D'Imprima, E., Floris, D., Joppe, M., Sánchez, R., Grininger, M. & Kühlbrandt, W. (2019). eLife, 8, e42747. Web of Science PubMed Google Scholar
Drulyte, I., Johnson, R. M., Hesketh, E. L., Hurdiss, D. L., Scarff, C. A., Porav, S. A., Ranson, N. A., Muench, S. P. & Thompson, R. F. (2018). Acta Cryst. D74, 560–571. Web of Science CrossRef IUCr Journals Google Scholar
Dubochet, J., Adrian, M., Chang, J. J., Homo, J. C., Lepault, J., McDowall, A. W. & Schultz, P. (1988). Q. Rev. Biophys. 21, 129–228. CrossRef CAS PubMed Web of Science Google Scholar
Emsley, P., Lohkamp, B., Scott, W. G. & Cowtan, K. (2010). Acta Cryst. D66, 486–501. Web of Science CrossRef CAS IUCr Journals Google Scholar
Fan, H., Wang, B., Zhang, Y., Zhu, Y., Song, B., Xu, H., Zhai, Y., Qiao, M. & Sun, F. (2021). Nat. Commun. 12, 7257. CrossRef PubMed Google Scholar
Glaeser, R. M. (2018). Curr. Opin. Colloid Interface Sci. 34, 1–8. Web of Science CrossRef CAS PubMed Google Scholar
Glaeser, R. M. & Han, B.-G. (2017). Biophys. Rep. 3, 1–7. CrossRef CAS PubMed Google Scholar
Glaeser, R. M. & Han, B.-G. (2019). Microsc. Microanal. 25, 990–991. CrossRef Google Scholar
Han, B.-G., Watson, Z., Cate, J. H. D. & Glaeser, R. M. (2017). J. Struct. Biol. 200, 307–313. CrossRef CAS PubMed Google Scholar
Kampjut, D., Steiner, J. & Sazanov, L. A. (2021). iScience, 24, 102139. CrossRef PubMed Google Scholar
Khatter, H., Myasnikov, A. G., Natchiar, S. K. & Klaholz, B. P. (2015). Nature, 520, 640–645. CrossRef CAS PubMed Google Scholar
Kimanius, D., Dong, L., Sharov, G., Nakane, T. & Scheres, S. H. W. (2021). Biochem. J. 478, 4169–4185. CrossRef CAS PubMed Google Scholar
Koning, R. I., Vader, H., van Nugteren, M., Grocutt, P. A., Yang, W., Renault, L. L. R., Koster, A. J., Kamp, A. C. F. & Schwertner, M. (2022). Nat. Commun. 13, 2985. CrossRef PubMed Google Scholar
Kremer, J. R., Mastronarde, D. N. & McIntosh, J. R. (1996). J. Struct. Biol. 116, 71–76. CrossRef CAS PubMed Web of Science Google Scholar
Laesecke, A. & Burger, J. L. (2014). Biorheology, 51, 15–28. CrossRef CAS PubMed Google Scholar
Liebschner, D., Afonine, P. V., Baker, M. L., Bunkóczi, G., Chen, V. B., Croll, T. I., Hintze, B., Hung, L.-W., Jain, S., McCoy, A. J., Moriarty, N. W., Oeffner, R. D., Poon, B. K., Prisant, M. G., Read, R. J., Richardson, J. S., Richardson, D. C., Sammito, M. D., Sobolev, O. V., Stockwell, D. H., Terwilliger, T. C., Urzhumtsev, A. G., Videau, L. L., Williams, C. J. & Adams, P. D. (2019). Acta Cryst. D75, 861–877. Web of Science CrossRef IUCr Journals Google Scholar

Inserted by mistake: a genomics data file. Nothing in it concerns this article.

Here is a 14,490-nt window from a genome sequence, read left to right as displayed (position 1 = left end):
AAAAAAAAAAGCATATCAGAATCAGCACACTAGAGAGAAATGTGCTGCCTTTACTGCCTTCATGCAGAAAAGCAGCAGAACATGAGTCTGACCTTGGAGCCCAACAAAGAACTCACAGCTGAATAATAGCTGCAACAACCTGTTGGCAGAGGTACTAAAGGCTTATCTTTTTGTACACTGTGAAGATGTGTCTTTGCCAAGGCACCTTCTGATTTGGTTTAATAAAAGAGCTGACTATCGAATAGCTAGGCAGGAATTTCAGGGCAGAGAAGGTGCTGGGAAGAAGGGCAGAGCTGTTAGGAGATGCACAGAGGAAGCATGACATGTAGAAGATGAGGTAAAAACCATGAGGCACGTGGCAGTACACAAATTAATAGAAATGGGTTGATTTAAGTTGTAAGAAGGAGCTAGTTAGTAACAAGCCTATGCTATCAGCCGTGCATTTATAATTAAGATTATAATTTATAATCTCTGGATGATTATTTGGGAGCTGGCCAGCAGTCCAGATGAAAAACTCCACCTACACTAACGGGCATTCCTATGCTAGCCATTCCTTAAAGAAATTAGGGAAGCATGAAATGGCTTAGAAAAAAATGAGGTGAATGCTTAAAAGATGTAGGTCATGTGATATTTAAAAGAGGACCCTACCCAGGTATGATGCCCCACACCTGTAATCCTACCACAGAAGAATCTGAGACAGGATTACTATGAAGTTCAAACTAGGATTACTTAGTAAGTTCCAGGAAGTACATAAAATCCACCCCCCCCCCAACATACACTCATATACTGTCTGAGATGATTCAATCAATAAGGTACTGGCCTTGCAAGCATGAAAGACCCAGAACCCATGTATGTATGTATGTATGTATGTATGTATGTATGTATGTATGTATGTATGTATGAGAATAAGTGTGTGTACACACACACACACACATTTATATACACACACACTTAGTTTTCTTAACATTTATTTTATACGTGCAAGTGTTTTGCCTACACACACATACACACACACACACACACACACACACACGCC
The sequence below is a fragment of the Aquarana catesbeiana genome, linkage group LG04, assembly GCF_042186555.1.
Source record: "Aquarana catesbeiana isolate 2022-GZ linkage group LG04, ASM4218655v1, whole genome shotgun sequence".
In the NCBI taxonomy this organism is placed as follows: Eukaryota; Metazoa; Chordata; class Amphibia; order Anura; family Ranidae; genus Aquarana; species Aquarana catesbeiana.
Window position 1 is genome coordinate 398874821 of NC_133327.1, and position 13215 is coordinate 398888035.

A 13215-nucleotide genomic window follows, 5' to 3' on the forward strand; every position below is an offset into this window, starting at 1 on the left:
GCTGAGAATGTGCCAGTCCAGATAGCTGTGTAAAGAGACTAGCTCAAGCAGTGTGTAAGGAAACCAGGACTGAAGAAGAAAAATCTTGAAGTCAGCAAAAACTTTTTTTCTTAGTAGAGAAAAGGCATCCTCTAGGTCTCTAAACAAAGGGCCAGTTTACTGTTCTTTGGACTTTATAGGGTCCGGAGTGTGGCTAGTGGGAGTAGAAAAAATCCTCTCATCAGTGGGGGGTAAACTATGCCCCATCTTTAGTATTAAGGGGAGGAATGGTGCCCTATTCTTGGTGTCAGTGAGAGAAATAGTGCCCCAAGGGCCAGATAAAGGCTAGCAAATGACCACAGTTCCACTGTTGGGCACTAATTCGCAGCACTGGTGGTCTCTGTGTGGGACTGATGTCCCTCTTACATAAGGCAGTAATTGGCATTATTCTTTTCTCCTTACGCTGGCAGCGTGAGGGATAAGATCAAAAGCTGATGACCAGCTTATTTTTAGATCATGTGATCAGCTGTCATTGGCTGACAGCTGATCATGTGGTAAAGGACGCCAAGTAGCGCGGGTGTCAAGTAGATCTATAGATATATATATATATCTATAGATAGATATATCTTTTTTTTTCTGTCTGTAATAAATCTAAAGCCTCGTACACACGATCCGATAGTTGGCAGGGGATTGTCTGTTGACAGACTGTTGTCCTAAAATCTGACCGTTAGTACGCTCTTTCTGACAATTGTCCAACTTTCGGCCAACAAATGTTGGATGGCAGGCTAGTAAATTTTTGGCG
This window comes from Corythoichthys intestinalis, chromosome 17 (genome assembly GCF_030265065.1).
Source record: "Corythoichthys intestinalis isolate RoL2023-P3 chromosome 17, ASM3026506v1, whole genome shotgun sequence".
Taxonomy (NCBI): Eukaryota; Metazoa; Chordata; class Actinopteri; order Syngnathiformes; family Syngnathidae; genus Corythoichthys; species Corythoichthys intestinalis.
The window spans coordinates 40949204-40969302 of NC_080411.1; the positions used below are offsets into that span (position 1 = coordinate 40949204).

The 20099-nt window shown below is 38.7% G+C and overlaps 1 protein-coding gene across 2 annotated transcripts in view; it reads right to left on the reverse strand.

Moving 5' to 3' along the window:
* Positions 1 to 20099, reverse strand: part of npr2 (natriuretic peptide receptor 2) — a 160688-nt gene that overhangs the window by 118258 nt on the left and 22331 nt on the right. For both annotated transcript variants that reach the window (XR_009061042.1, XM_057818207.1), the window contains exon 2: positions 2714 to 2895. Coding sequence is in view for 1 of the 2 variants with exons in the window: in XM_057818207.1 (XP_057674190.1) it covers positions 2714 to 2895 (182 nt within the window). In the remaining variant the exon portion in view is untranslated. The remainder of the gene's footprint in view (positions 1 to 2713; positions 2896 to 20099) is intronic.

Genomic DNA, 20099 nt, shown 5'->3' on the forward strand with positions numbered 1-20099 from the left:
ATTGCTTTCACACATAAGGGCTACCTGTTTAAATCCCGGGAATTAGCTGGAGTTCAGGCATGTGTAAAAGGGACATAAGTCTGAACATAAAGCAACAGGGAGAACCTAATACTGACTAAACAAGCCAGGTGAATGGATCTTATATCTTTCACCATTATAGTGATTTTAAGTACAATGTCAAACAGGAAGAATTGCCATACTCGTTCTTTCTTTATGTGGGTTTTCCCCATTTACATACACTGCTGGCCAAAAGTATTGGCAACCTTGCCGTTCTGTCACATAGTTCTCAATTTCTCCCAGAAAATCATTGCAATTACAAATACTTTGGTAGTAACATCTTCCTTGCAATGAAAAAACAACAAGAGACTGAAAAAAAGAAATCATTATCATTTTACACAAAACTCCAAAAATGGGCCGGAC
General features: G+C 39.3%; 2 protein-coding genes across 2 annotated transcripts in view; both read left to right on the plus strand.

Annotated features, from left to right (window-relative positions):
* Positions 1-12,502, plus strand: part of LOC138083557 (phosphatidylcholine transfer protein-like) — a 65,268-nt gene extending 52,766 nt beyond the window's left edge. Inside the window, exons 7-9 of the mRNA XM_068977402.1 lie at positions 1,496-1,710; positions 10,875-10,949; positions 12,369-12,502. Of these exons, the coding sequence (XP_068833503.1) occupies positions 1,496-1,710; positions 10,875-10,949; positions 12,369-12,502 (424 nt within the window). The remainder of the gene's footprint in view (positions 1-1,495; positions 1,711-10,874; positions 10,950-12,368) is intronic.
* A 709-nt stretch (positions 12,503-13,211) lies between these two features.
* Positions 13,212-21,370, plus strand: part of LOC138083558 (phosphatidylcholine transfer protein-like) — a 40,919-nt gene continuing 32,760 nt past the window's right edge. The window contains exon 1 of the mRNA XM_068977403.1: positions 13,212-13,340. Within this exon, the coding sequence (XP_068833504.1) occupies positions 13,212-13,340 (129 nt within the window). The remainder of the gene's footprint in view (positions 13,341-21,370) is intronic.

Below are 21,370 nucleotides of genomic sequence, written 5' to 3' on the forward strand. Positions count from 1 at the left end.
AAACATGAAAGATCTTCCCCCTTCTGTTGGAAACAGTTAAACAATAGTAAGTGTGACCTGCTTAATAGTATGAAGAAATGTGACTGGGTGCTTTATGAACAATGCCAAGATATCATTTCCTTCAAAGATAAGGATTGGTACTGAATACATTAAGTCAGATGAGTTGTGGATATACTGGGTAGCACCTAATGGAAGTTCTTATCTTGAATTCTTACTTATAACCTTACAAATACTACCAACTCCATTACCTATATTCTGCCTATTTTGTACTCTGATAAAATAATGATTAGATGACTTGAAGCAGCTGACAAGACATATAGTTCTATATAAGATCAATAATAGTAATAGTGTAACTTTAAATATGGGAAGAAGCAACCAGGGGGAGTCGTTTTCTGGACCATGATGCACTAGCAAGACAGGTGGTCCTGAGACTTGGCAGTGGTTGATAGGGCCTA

Lyumkis, D. (2019). J. Biol. Chem. 294, 5181–5197. Web of Science CrossRef CAS PubMed Google Scholar
Meyerson, J. R., Rao, P., Kumar, J., Chittori, S., Banerjee, S., Pierson, J., Mayer, M. L. & Subramaniam, S. (2014). Sci. Rep. 4, 7084. Web of Science CrossRef PubMed Google Scholar
Murshudov, G. N., Skubák, P., Lebedev, A. A., Pannu, N. S., Steiner, R. A., Nicholls, R. A., Winn, M. D., Long, F. & Vagin, A. A. (2011). Acta Cryst. D67, 355–367. Web of Science CrossRef CAS IUCr Journals Google Scholar
Nakane, T., Kotecha, A., Sente, A., McMullan, G., Masiulis, S., Brown, P. M. G. E., Grigoras, I. T., Malinauskaite, L., Malinauskas, T., Miehling, J., Uchański, T., Yu, L., Karia, D., Pechnikova, E. V., de Jong, E., Keizer, J., Bischoff, M., McCormack, J., Tiemeijer, P., Hardwick, S. W., Chirgadze, D. Y., Murshudov, G., Aricescu, A. R. & Scheres, S. H. W. (2020). Nature, 587, 152–156. Web of Science CrossRef CAS PubMed Google Scholar
Natchiar, S. K., Myasnikov, A. G., Kratzat, H., Hazemann, I. & Klaholz, B. P. (2017). Nature, 551, 472–477. CrossRef CAS PubMed Google Scholar
Naydenova, K., Peet, M. J. & Russo, C. J. (2019). Proc. Natl Acad. Sci. USA, 116, 11718–11724. Web of Science CrossRef CAS PubMed Google Scholar
Noble, A. J., Wei, H., Dandey, V. P., Zhang, Z., Tan, Y. Z., Potter, C. S. & Carragher, B. (2018). Nat. Methods, 15, 793–795. Web of Science CrossRef CAS PubMed Google Scholar
Pettersen, E. F., Goddard, T. D., Huang, C. C., Couch, G. S., Greenblatt, D. M., Meng, E. C. & Ferrin, T. E. (2004). J. Comput. Chem. 25, 1605–1612. Web of Science CrossRef PubMed CAS Google Scholar
Pettersen, E. F., Goddard, T. D., Huang, C. C., Meng, E. C., Couch, G. S., Croll, T. I., Morris, J. H. & Ferrin, T. E. (2021). Protein Sci. 30, 70–82. Web of Science CrossRef CAS PubMed Google Scholar
Ramlaul, K., Palmer, C. M., Nakane, T. & Aylett, C. H. S. (2020). J. Struct. Biol. 211, 107545. Web of Science CrossRef PubMed Google Scholar
Ravelli, R. B. G., Nijpels, F. J. T., Henderikx, R. J. M., Weissenberger, G., Thewessem, S., Gijsbers, A., Beulen, B. W. A. M. M., López-Iglesias, C. & Peters, P. J. (2020). Nat. Commun. 11, 2563. Web of Science CrossRef PubMed Google Scholar
Rohou, A. & Grigorieff, N. (2015). J. Struct. Biol. 192, 216–221. Web of Science CrossRef PubMed Google Scholar
Russo, C. J. & Henderson, R. (2018). Ultramicroscopy, 187, 26–33. Web of Science CrossRef CAS PubMed Google Scholar
Russo, C. J. & Passmore, L. A. (2014). Nat. Methods, 11, 649–652. CrossRef CAS PubMed Google Scholar